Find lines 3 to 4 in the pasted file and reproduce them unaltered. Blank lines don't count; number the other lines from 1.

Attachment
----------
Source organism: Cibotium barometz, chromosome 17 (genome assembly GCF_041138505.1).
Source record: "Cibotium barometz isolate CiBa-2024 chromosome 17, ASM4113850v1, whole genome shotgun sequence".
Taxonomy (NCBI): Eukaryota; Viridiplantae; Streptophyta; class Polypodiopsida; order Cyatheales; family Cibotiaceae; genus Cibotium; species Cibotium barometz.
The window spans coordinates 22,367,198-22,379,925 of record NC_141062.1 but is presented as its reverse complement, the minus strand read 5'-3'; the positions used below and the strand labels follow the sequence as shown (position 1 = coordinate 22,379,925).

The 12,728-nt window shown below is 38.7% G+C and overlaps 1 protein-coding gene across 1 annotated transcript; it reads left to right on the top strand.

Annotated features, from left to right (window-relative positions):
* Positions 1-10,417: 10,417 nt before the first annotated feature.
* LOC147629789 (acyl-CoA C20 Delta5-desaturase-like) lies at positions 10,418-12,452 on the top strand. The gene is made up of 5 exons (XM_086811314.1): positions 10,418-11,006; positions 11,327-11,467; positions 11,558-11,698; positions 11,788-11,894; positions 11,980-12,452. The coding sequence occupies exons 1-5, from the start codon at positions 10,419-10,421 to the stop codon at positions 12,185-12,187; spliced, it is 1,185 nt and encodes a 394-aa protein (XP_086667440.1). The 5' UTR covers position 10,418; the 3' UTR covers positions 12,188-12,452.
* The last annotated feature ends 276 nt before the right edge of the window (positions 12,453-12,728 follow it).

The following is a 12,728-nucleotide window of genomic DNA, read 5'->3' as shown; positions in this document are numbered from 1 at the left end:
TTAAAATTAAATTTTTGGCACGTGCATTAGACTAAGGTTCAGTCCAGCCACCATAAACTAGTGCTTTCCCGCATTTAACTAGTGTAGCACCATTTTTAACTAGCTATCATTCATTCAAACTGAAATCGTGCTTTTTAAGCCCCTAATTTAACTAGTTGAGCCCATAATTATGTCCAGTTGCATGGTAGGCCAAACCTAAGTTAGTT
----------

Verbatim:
Taxonomy (NCBI): Eukaryota; Viridiplantae; Streptophyta; class Polypodiopsida; order Cyatheales; family Cibotiaceae; genus Cibotium; species Cibotium barometz.
The window spans coordinates 22,367,198-22,379,925 of record NC_141062.1 but is presented as its reverse complement, the minus strand read 5'-3'; the positions used below and the strand labels follow the sequence as shown (position 1 = coordinate 22,379,925).